Venice was beautiful that May. While torrential rains flooded the rest of Europe, Venice was balmy with few tourists and puffy clouds here and there. My wife and I were crossing Piazza San Marco, discussing our plans for our three day stay in Venice. "We'll have to go to Murano", I said, "after all the Venetian glass we've bought, we should see where they make it." Hardly did I utter these words than someone gently grasped my elbow and in a low, heavily-accented voice told us that he could get us to Murano. Turning around we saw a burly gray-haired Italian, rather like a latter day Rossano Brazzi, heading off across the Piazza. We ran to catch up with him and he turned to us, never slowing his march towards the sea, and told us his son was traveling in the United States and asked if we were enjoying our trip. Before we could stop and consider what was going on he had ushered us to a waiting motorboat. He handed us in explaining that our trip to Murano and our tour there were free but we would have to catch public transport back to Venice.
With that he was off, walking quickly back into the Piazza without a backward glance.
The motorboat driver in the meantime had revved the engine and was backing out into the canal. My wife and I exchanged worried glances as we roared across the lagoon. The words kidnapping and kneecapping kept running through my head.
The nondescript driver never looked at us or said a word. A few minutes later the motorboat slowed and turned up a wide canal. I saw the words "Canale dell'Arsenale" and then just a lot of laundry drying from the windows of rather rundown looking apartments.
Emerging from the canal we moved out across the lagoon. The sky had gotten cloudy and the water was choppy. We were not in particularly high spirits. After a while we came to an island with ugly concrete retaining walls. We turned up a large canal and moved past shipyards and freight docks. The buildings looked even more deteriorated, just rusty sheet metal with crumbling jetties.
Suddenly the motorboat slowed and the driver steered toward an unmarked jetty, cut the engine, and tied up the boat. A rather smarmy looking Italian incongruously dressed like a Pocono lounge singer greeted us profusely and chattered away about how glad they were that we had agreed to come. He further explained that the tour started with a demonstration of how the artisans created their unique glass masterpieces. Unfortunately, they were all on strike.
Nevertheless the glass factory had managed to round up one of the lowly workers to demonstrate. We were then ushered into a cavernous warehouse made of sheet metal on the outside and trash on the inside.
The workman dipped a long metal tube into a furnace and brought out a glob of molten glass at the end of it. He rolled the end of the tube along the edge of an anvil and then, putting the other end of the tube to his mouth, he blew air into the glob of glass.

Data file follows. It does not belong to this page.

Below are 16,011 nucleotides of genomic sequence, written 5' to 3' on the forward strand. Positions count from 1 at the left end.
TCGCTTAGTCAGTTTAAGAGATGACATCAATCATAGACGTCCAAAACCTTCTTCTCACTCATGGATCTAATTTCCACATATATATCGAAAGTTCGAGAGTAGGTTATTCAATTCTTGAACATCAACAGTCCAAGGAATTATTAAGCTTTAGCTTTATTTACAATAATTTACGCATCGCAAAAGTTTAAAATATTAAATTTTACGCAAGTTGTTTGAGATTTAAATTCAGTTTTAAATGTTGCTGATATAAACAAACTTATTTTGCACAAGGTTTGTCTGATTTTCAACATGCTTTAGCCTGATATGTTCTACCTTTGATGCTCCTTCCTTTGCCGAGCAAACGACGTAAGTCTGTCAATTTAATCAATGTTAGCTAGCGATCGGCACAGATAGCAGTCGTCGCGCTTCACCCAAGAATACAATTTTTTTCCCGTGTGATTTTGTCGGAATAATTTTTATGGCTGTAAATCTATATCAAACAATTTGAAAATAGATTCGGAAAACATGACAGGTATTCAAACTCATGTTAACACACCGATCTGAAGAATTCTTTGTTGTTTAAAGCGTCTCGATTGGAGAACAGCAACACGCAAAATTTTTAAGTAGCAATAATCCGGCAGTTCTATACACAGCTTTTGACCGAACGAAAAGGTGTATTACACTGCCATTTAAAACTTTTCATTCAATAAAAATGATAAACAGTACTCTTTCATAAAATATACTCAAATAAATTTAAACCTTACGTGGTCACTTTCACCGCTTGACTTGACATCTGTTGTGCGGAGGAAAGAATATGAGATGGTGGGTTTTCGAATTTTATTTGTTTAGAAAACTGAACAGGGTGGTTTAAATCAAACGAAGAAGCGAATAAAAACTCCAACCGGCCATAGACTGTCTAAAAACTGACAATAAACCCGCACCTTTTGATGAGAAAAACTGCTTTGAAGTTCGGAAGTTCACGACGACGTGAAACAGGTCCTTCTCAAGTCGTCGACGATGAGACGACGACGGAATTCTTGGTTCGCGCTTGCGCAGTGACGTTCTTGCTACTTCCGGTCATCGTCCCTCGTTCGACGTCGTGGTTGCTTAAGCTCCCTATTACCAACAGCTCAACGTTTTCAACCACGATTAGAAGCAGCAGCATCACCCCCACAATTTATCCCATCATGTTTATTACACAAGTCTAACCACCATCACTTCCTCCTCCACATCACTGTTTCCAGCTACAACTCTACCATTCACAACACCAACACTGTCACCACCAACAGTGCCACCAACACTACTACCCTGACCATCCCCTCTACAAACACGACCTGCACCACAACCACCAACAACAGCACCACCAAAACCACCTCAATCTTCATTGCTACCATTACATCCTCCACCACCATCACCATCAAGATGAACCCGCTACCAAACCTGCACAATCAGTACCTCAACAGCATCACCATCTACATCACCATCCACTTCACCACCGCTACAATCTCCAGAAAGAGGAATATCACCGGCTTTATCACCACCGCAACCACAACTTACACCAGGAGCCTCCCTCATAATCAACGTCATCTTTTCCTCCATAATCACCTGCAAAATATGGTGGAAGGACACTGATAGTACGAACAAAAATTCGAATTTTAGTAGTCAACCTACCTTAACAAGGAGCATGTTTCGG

With long tongs he pulled the glass off the end of the tube, shaped the lip of the glass, rolled it some more on the anvil, and ecco! a vase! Well, this was truly worth the stress of being kidnapped and dropped off in beautiful downtown nowhere!
The worker took another glob of molten glass from the furnace and put it on the anvil. With skillful tweaks of the tongs he pulled parts of the glass like taffy. Within a minute he had a beautiful glass steed with arching neck and prancing hooves.
The lounge singer lookalike returned at this point to escort us to the showroom. We moved from the decrepit warehouse to a wonderland of room after room filled with glass treasures. Incredible crystal and glass creations, from paperweights to chandeliers, were displayed in beautiful surroundings with attentive (read: vulturous) salespeople.
The prices were easily double what we had seen in Venetian stores in smaller variety and quantity. Prices went into the thousands of dollars for many of the vases and chandeliers. After my wife and I determined that neither the prices nor the style would fit in with our California decor, we made our escape.
But where were we? We went from sumptuous showroom to storage yard where 5 foot high piles of broken glass had been separated into all colors of the rainbow, ready to be melted again.
Following a path strewn with glass shards we came to a sadly hanging low wooden gate and exited onto a quiet street. The time: noonish. Location: God only knew where ... and wasn't telling.
We walked for quite a while through neighborhoods with large front yards filled with flowers, lily ponds, shrines. Finally we came to the edge of the island. No people!
Walking another block we saw a restaurant - still no people around. Upon entering the restaurant we found all the people. Evidently this was the local place on the island to eat (if not the only place). It was filled with workmen, clerks, and a lot of good smells, and much laughter. The pasta was great, and the red table wine hit the spot for two escaped kidnappees.
Leaving the restaurant we saw a sign for the traghetto half a block farther. A few people were standing huddled in the lee of a rather inadequate shelter. The wind began gusting, the drizzle to fall as we stood in the rain waiting for our ride back to civilization.